Italy (Italian Republic)
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Italy was the native place of many civilizations such as the Italic peoples and the Etruscans, while due to its central geographic location in Southern Europe and the Mediterranean, the country has also historically been home to myriad peoples and cultures, who immigrated to the peninsula throughout history. The Latins, native of central Italy, formed the Roman Kingdom in the 8th century BC, which eventually became a republic with a government of the Senate and the People. The Roman Republic initially conquered and assimilated its neighbours on the Italian peninsula, eventually expanding and conquering a large part of Europe, North Africa and Western Asia. By the first century BC, the Roman Empire emerged as the dominant power in the Mediterranean Basin and became a leading cultural, political and religious centre, inaugurating the Pax Romana, a period of more than 200 years during which Italy's law, technology, economy, art, and literature developed.
During the Early Middle Ages, Italy endured the fall of the Western Roman Empire and the Barbarian Invasions, but by the 11th century, numerous city-states and maritime republics, mostly in the North, became prosperous through trade, commerce, and banking, laying the groundwork for modern capitalism. The Renaissance began in Italy and spread to the rest of Europe, bringing a renewed interest in humanism, science, exploration, and art. During the Middle Ages, Italian explorers discovered new routes to the Far East and the New World, helping to usher in the European Age of Discovery. However, centuries of rivalry and infighting between the Italian city-states, and the invasions of other European powers during the Italian Wars of the 15th and 16th centuries, left Italy politically fragmented. Italy's commercial and political power significantly waned during the 17th and 18th centuries with the decline of the Catholic Church and the increasing importance of trade routes that bypassed the Mediterranean.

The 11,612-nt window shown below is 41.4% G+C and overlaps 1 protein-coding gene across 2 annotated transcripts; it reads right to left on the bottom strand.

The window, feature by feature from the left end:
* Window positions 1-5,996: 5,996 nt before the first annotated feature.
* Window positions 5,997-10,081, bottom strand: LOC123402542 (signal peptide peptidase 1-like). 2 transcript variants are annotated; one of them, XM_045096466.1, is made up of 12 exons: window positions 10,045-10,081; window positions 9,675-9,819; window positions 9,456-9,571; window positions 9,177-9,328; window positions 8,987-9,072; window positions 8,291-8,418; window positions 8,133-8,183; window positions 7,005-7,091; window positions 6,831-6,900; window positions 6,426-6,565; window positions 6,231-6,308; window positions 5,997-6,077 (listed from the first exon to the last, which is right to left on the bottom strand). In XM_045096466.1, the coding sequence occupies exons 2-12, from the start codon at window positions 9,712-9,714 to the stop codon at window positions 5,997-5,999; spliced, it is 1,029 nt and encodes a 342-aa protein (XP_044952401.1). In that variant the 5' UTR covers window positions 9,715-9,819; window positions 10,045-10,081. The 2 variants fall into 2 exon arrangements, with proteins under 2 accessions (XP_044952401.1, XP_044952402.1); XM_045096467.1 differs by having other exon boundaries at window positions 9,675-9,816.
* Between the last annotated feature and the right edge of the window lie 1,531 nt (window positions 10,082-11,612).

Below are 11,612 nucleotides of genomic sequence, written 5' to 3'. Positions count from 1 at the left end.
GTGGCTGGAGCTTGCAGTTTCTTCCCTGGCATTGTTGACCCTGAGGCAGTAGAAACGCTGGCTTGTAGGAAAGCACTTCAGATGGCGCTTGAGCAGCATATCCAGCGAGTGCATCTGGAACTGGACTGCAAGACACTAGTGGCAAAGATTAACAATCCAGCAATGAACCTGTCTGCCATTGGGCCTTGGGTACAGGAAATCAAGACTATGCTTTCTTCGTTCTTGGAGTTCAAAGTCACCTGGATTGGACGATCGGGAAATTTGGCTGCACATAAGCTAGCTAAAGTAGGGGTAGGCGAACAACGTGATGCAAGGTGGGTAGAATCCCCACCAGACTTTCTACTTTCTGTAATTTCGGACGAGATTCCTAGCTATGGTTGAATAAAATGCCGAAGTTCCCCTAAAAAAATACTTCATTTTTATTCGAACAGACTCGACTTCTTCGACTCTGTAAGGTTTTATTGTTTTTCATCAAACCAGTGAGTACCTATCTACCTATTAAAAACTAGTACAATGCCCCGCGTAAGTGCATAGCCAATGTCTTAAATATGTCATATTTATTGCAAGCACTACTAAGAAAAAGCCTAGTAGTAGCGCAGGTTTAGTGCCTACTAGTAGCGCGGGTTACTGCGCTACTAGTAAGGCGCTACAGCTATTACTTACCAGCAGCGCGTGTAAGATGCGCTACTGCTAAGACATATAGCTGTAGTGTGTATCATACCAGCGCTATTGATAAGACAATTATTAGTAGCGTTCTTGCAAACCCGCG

By the mid-19th century, rising Italian nationalism, along with other social, economic, and military events, led to a period of revolutionary political upheaval. After centuries of political and territorial divisions, Italy was almost entirely unified in 1861 following a war of independence, establishing the Kingdom of Italy. From the late 19th century to the early 20th century, Italy rapidly industrialised, mainly in the north, and acquired a colonial empire, while the south remained largely impoverished and excluded from industrialisation, fuelling a large and influential diaspora. Despite being one of the victorious allied powers in World War I, Italy entered a period of economic crisis and social turmoil, leading to the rise of the Italian fascist dictatorship in 1922. The participation of Italy in World War II on the Axis led to the Italian surrender to Allied powers and its occupation by Nazi Germany helped by Fascists, followed by the rise of the Italian Resistance and the subsequent Italian Civil War and liberation of Italy. After the war, the country abolished its monarchy, established a democratic unitary parliamentary republic, and enjoyed a prolonged economic boom, getting a major advanced economy.